Also an interview appearing in the Orlando Sentinal with an apparent cast member says that the person that was in the monorail control booth had gone home sick and left the manger on duty in control, but when the accident happened that manager may have been completely away from the station, not just the booth, at a restraunt and was running things via radio. It also states though that the monorail shop, not the control booth, controls the switches and would have been the one in charge of making sure that the switch had been moved onto the correct rail and also has a control screen with an E-stop button they also could have cut the power to the whole monorail line if they had noticed that the train was on the wrong line. Lastly at least one person on the platform should be wearing a "power kill pack" (think mobile Estop) and that they also would have the power to kill the power if they saw the train coming the wrong way on the track. That's 3 estops to kill all of the power on the whole monorail system and stop the trains pretty much were they stood (except for braking distance) and not one of them was pushed.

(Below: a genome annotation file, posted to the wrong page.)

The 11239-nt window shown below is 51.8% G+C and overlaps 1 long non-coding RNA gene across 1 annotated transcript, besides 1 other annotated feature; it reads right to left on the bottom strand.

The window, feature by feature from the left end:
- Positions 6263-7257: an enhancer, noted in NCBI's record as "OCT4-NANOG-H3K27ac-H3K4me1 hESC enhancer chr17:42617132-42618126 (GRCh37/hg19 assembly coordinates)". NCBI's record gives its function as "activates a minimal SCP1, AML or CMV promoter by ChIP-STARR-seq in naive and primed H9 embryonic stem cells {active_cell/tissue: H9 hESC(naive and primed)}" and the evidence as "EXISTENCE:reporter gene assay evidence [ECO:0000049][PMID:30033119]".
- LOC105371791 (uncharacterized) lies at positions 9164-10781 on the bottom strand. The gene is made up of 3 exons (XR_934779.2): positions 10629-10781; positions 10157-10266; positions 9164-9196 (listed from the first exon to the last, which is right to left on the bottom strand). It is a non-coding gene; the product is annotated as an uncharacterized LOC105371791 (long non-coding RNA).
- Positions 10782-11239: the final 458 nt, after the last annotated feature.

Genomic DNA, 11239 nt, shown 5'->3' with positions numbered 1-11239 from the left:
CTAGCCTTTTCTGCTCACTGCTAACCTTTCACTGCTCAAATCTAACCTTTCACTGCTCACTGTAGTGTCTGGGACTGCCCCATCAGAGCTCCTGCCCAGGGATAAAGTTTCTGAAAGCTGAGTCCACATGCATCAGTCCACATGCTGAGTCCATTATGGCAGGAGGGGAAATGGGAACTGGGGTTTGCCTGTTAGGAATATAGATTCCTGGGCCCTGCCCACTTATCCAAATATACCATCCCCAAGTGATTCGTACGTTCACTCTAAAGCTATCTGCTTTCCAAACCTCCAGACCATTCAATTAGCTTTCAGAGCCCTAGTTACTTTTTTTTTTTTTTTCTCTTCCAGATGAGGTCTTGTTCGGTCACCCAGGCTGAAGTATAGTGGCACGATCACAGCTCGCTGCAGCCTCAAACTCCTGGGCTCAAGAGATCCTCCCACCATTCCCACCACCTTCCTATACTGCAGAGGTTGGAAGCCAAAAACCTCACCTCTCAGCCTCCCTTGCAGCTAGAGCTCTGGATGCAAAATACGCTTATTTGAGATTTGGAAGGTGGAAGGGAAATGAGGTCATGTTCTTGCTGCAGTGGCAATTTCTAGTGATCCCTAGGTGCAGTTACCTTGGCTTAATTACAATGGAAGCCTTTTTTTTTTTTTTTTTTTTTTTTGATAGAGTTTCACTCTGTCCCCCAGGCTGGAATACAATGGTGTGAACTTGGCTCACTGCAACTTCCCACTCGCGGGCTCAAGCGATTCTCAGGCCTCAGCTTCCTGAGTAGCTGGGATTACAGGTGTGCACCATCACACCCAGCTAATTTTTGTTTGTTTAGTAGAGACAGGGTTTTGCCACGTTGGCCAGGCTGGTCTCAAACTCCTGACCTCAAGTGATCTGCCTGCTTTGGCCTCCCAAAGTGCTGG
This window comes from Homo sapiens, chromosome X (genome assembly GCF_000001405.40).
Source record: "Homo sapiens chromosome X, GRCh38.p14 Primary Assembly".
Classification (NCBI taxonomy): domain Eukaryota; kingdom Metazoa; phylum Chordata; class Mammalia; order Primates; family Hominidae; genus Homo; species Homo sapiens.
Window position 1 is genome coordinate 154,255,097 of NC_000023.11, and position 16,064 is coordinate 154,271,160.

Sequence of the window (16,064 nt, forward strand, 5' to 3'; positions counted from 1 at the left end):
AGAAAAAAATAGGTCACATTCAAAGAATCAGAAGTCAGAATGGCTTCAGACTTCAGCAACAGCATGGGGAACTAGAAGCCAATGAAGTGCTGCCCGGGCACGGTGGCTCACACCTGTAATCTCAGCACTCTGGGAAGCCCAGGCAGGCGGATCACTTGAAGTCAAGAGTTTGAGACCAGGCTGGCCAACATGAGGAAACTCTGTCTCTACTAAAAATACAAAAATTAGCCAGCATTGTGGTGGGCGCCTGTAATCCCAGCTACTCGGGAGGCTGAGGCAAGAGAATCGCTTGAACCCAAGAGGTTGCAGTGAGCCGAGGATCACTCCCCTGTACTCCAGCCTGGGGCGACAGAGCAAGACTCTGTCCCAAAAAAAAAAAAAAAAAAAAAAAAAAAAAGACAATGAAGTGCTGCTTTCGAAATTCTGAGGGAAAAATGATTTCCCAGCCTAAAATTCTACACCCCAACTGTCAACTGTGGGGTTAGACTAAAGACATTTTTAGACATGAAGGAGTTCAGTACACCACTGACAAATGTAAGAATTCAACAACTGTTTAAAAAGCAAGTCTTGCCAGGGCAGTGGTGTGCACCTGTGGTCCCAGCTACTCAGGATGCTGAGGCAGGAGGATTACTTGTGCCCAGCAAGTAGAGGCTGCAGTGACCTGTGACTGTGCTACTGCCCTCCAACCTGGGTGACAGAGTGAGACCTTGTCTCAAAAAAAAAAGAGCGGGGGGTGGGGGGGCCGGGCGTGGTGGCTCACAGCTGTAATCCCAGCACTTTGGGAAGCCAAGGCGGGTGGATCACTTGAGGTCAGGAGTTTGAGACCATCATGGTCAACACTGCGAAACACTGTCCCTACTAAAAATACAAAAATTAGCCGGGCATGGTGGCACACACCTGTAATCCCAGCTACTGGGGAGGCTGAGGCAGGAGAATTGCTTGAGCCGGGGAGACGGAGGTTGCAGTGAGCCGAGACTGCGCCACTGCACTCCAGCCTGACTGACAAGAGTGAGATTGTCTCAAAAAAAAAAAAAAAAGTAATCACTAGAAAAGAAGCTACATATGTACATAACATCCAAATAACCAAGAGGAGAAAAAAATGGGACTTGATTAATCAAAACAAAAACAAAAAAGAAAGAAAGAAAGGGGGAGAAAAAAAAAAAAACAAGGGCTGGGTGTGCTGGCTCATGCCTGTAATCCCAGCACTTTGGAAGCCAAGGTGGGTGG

One question I still have is how did the driver on MPI not realize he was on the wrong track? First you have your screen telling you your position, so the fact that you were on the same line you were just on, and not the one that your suppose to be on should have been a big clue. Two, you pull toward the switch you have track on one side of you (lets just say left), and then once you back up thru the switch the rail should be on the right side...if its still on the left you have a problem

As of right now they are saying there were no mechanical problems with any of the systems so there must have been a true breakdown of communication and lack of attention for this accident to happen.
Reply With Quote
  #7  
Old July 9th, 2009, 10:07 AM
JABBS JABBS is offline
Platinum Tag !
 
Join Date: Apr 2005
Location: Bedford
Posts: 645
Default

Wow. You do realize that there is a person involved in this incident that isn't able to do that, right?
__________________
Bryan Burgess
Rides 92-95, Operations Supe 95-98